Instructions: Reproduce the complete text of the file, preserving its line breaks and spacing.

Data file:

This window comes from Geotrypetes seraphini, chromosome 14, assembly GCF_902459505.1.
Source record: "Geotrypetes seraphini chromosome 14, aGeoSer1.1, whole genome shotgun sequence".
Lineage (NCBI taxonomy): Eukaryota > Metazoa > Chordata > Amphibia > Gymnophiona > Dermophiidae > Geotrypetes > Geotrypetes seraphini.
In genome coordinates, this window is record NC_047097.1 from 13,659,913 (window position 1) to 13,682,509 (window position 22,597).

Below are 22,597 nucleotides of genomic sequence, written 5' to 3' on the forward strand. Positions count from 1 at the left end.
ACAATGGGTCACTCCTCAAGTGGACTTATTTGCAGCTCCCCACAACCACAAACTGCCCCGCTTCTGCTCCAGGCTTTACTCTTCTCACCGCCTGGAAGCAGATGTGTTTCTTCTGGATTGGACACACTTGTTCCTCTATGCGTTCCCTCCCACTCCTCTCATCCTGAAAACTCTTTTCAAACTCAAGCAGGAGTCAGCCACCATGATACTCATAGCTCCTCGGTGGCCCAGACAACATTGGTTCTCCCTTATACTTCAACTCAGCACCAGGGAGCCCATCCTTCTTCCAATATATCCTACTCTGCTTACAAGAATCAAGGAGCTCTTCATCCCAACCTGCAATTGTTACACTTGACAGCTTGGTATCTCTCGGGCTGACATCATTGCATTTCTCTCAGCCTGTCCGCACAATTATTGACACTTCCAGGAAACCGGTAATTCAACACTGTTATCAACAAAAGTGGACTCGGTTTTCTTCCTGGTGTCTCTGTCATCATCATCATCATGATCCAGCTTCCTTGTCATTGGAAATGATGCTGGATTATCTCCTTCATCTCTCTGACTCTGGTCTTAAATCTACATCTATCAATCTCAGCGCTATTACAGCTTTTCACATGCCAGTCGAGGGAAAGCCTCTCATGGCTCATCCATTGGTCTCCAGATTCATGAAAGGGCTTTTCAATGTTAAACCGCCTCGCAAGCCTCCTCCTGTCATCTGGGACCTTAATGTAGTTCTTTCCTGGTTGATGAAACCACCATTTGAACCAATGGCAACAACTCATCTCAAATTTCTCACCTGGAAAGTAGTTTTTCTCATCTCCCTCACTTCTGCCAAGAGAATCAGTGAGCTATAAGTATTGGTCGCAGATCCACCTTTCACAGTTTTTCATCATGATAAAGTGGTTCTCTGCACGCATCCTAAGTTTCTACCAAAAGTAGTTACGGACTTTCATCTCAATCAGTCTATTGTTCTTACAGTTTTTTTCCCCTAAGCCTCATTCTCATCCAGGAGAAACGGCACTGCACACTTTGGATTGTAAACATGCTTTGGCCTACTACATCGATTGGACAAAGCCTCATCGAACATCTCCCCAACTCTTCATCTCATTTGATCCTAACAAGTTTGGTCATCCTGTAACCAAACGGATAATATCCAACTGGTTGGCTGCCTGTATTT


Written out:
This window comes from Geotrypetes seraphini, chromosome 14, assembly GCF_902459505.1.
Source record: "Geotrypetes seraphini chromosome 14, aGeoSer1.1, whole genome shotgun sequence".
Lineage (NCBI taxonomy): Eukaryota > Metazoa > Chordata > Amphibia > Gymnophiona > Dermophiidae > Geotrypetes > Geotrypetes seraphini.
In genome coordinates, this window is record NC_047097.1 from 13,659,913 (window position 1) to 13,682,509 (window position 22,597).

Below are 22,597 nucleotides of genomic sequence, written 5' to 3' on the forward strand. Positions count from 1 at the left end.
ACAATGGGTCACTCCTCAAGTGGACTTATTTGCAGCTCCCCACAACCACAAACTGCCCCGCTTCTGCTCCAGGCTTTACTCTTCTCACCGCCTGGAAGCAGATGTGTTTCTTCTGGATTGGACACACTTGTTCCTCTATGCGTTCCCTCCCACTCCTCTCATCCTGAAAACTCTTTTCAAACTCAAGCAGGAGTCAGCCACCATGATACTCATAGCTCCTCGGTGGCCCAGACAACATTGGTTCTCCCTTATACTTCAACTCAGCACCAGGGAGCCCATCCTTCTTCCAATATATCCTACTCTGCTTACAAGAATCAAGGAGCTCTTCATCCCAACCTGCAATTGTTACACTTGACAGCTTGGTATCTCTCGGGCTGACATCATTGCATTTCTCTCAGCCTGTCCGCACAATTATTGACACTTCCAGGAAACCGGTAATTCAACACTGTTATCAACAAAAGTGGACTCGGTTTTCTTCCTGGTGTCTCTGTCATCATCATCATCATGATCCAGCTTCCTTGTCATTGGAAATGATGCTGGATTATCTCCTTCATCTCTCTGACTCTGGTCTTAAATCTACATCTATCAATCTCAGCGCTATTACAGCTTTTCACATGCCAGTCGAGGGAAAGCCTCTCATGGCTCATCCATTGGTCTCCAGATTCATGAAAGGGCTTTTCAATGTTAAACCGCCTCGCAAGCCTCCTCCTGTCATCTGGGACCTTAATGTAGTTCTTTCCTGGTTGATGAAACCACCATTTGAACCAATGGCAACAACTCATCTCAAATTTCTCACCTGGAAAGTAGTTTTTCTCATCTCCCTCACTTCTGCCAAGAGAATCAGTGAGCTATAAGTATTGGTCGCAGATCCACCTTTCACAGTTTTTCATCATGATAAAGTGGTTCTCTGCACGCATCCTAAGTTTCTACCAAAAGTAGTTACGGACTTTCATCTCAATCAGTCTATTGTTCTTACAGTTTTTTTCCCCTAAGCCTCATTCTCATCCAGGAGAAACGGCACTGCACACTTTGGATTGTAAACATGCTTTGGCCTACTACATCGATTGGACAAAGCCTCATCGAACATCTCCCCAACTCTTCATCTCATTTGATCCTAACAAGTTTGGTCATCCTGTAACCAAACGGATAATATCCAACTGGTTGGCTGCCTGTATTT